April 23rd, 2012 / 3:11 pm

Crushed & Filled with All

“I’ve dipped a stranger’s sores in my fat; they require brute force because I love them.” — Sean Kilpatrick

Here is the scene: episode three, season four, Breaking Bad. Jesse Pinkman pulls up to his house, gets out of his little red Toyota Tercel, and walks up to the front door. Exterior. Night. White guy with dreadlocks exits Jesse’s house carrying a red toaster oven. “Check it out,” the dreadlocked white guy says to Jesse, “score, yo!”

Preceding this scene, another scene, the two scenes form a sequence bridged by Fever Ray’s “If I Had A Heart.”

First, Jesse driving a go cart, speeding around an empty track. He had asked Walter to accompany him, but Walter declined. Jump cuts: going left, going right. Notice Jesse is wearing a helmet. He screams.

So much of Jesse’s character is built on the island of avoidance. A bulwark against feeling and remembering. Such a perfect imago of Nietzsche’s chilling hypothesis that “the past must be forgotten if it is not to become the gravedigger of the present.” Time and time again, Jesse’s character experiences pain and loss and setback because of previous pain and loss and setback. Like an Ouroboros, he feeds his misery with misery, and finds himself ever looping through the same trap. The go cart makes explicit the implicit: spinning wheels, going in circles, getting nowhere, producing nothing, always victim to the ephemeral, and invariably alone.

“They pressed upon his brain
as upon his lips as though they
were the vehicle of a vague speech;
and between them he felt an unknown
and timid pressure, darker than the
swoon of sin, softer than sound or odour.”
William Walsh

Then, Jesse goes home.

A strange POV shot from inside a car across the street from his house, which implies that someone is watching him.

“Prostitutional ontology, materially captured by the bloody, short-circuiting apparatuses of capitalism, can only be cited by philosophy, acted out, at the risk of unbinding the whole of philosophical discourse itself.”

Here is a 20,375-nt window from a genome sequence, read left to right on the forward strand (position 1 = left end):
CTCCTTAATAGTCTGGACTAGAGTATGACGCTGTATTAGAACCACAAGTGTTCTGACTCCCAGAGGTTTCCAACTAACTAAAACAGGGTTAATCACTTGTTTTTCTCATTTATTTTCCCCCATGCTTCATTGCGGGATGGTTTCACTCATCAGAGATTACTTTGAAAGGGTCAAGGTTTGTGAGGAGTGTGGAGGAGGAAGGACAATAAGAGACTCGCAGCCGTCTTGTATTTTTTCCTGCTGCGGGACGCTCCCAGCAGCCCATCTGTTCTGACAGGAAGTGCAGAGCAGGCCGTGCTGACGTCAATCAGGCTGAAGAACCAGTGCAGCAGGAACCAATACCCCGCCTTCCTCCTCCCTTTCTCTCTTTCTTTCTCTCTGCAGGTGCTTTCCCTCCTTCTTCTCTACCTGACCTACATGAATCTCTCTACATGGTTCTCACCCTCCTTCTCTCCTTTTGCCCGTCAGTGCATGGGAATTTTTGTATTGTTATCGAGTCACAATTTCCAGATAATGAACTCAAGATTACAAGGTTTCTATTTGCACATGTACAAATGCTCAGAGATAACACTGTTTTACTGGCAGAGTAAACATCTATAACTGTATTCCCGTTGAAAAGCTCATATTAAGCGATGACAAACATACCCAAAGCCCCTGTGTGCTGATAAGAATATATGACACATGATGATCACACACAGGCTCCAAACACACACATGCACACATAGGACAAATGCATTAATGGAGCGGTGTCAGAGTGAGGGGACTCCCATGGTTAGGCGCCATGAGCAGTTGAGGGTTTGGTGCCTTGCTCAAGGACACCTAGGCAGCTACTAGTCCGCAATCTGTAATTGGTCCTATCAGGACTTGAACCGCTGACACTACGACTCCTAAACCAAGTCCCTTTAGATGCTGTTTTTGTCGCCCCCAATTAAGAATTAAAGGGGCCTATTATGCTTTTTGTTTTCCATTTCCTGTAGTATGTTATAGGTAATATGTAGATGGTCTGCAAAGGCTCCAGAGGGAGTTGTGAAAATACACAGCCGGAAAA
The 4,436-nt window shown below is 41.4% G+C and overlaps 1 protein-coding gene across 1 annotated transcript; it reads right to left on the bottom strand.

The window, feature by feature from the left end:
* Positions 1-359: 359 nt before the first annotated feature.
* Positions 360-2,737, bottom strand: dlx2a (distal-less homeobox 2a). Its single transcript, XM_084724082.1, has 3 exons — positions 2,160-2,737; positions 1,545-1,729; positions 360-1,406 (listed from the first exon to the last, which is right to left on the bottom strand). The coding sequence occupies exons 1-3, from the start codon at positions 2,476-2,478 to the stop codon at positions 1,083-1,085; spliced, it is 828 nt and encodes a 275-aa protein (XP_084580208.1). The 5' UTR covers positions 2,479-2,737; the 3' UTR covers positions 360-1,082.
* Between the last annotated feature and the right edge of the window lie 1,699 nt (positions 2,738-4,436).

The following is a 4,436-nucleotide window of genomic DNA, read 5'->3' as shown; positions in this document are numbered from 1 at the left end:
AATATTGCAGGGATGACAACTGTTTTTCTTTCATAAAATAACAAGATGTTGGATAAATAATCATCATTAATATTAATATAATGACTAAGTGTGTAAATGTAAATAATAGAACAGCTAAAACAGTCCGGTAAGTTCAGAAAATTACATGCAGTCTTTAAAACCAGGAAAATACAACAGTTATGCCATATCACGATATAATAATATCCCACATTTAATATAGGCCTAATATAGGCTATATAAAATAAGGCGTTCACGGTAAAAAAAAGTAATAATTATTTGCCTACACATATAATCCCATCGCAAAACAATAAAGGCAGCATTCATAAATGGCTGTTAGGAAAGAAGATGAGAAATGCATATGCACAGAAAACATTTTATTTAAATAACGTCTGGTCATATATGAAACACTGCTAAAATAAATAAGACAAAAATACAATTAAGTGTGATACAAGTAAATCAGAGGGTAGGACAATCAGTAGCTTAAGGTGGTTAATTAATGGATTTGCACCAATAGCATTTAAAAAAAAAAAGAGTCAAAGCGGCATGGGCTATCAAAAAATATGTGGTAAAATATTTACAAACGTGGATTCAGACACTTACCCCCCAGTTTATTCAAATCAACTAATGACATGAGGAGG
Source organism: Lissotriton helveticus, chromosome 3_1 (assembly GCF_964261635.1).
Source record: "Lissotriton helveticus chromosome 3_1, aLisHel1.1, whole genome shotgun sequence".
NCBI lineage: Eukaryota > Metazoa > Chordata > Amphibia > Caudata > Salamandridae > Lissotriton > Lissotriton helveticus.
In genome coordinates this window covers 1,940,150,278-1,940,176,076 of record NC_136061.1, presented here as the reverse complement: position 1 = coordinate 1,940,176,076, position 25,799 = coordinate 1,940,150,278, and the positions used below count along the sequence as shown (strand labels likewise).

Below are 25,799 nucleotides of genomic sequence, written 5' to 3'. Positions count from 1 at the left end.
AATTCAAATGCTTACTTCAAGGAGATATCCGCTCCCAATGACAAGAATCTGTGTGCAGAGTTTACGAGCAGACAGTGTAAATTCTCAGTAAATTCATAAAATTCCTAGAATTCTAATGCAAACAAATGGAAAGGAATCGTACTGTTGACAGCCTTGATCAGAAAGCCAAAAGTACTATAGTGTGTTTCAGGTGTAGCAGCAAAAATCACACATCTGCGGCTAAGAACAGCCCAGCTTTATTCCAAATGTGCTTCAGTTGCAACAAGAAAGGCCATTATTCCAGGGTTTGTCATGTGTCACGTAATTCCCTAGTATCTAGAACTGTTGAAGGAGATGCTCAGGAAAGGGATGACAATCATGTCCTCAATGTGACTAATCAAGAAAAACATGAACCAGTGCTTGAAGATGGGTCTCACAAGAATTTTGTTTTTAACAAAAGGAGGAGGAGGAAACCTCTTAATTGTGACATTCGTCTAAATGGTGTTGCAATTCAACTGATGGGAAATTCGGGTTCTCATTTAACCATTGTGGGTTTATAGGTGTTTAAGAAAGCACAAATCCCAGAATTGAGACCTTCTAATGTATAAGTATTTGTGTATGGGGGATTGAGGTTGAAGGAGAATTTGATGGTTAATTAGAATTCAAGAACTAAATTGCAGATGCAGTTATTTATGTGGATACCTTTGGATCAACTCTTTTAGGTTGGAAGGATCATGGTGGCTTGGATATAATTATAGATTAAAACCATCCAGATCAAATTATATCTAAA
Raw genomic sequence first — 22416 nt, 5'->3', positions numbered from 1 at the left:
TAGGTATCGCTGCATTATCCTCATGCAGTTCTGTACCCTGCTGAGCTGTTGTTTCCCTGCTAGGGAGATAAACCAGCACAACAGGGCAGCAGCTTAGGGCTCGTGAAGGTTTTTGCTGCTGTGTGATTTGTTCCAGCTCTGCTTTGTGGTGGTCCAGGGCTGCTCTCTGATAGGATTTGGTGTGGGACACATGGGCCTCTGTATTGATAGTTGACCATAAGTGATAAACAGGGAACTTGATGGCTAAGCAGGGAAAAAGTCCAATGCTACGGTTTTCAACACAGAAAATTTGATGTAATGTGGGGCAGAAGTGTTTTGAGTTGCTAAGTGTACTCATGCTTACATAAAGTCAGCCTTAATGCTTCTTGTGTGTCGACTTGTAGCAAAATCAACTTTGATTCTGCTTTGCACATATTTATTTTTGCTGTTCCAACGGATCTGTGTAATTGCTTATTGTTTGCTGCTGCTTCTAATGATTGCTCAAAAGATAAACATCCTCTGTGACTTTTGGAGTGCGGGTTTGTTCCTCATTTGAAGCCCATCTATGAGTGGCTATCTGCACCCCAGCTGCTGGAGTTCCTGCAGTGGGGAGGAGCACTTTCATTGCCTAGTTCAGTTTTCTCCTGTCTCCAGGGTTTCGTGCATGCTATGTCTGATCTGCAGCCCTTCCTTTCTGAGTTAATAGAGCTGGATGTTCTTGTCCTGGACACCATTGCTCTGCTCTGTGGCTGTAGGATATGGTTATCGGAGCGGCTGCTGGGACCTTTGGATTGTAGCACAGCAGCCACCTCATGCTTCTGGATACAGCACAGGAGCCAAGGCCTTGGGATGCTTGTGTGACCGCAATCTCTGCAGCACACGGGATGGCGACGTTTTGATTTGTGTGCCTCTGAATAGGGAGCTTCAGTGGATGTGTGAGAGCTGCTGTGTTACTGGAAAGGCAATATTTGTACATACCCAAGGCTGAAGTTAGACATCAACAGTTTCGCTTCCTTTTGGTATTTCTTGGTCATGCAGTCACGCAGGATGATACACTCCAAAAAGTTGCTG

Vincent W.J. van Gerven Oei

I found a youtube clip of the scene. The title of the clip is “Jesse’s Den.”

Recall the inscription over the gate to Hell in Dante’s Divine Comedy, “Lasciate ogne speranza, voi ch’intrate.” (“Abandon all hope, ye who enter here.”)

Gustave Doré - Dante's Inferno, Canto III

Interior. A speed freak scrawls on the wall, another takes a hit from a pipe. Two people fuck on the floor, a woman underneath a man, the woman scrapes her fingers across the man’s back, ripping his flesh in streaks. Bugged out people roam around, a mosh pit, someone punches an already bloodied wall. The atmosphere is chaotic, reminiscent of those final lines in Shakespeare’s Sonnet 147:

And frantic mad with evermore unrest;
My thoughts and my discourse as madmen’s are,
At random from the truth vainly expressed:
    For I have sworn thee fair, and thought thee bright,
    Who art as black as hell, as dark as night.

Not exactly zombie-like, these people behave as if they were inside a cliched representation of an insane asylum: muttering to themselves, wandering aimlessly, scratching furiously at imaginary bugs. Jesse steps inside, moves to the couch, picks up a pizza box and tosses it aside, sits down, lights a cigarette, and bobs his head. Even here amongst all these people, he is utterly alone. Always, Jesse finds himself alone. There is no such thing as companionship for Jesse, unless we count his relationship with Walt. His two friends, Skinny and Badger, are fair-weather at best. A woman wobbles, wrapped in plastic, you can see her behind a group of moshers holding forties.

“We’ll tell you
what a corpse is.

It’s a girl

with her shoes
on backward.

It’s a double-
jointed girl.”

Danielle Pafunda

Here is the clip:

More than anything, Jesse desires the impossible, wants what he cannot explain, yearns to scratch an itch just out of range. He has money, a home, a car, freedom, but it does not satisfy him. He cannot be satisfied, which is perhaps why he is such an interesting character.

Like Jonathan Schipper’s “Slow Motion Car Crash,” we watch Jesse move from failure to failure, incrementally.

“Even if by then, we understood: there was no magic that could save her from the world outside of ours.” — Amber Sparks

Chemistry is magic. Walt and Jesse perform magic in their lab below the chicken distribution center. But even magic cannot quench Jesse’s thirst.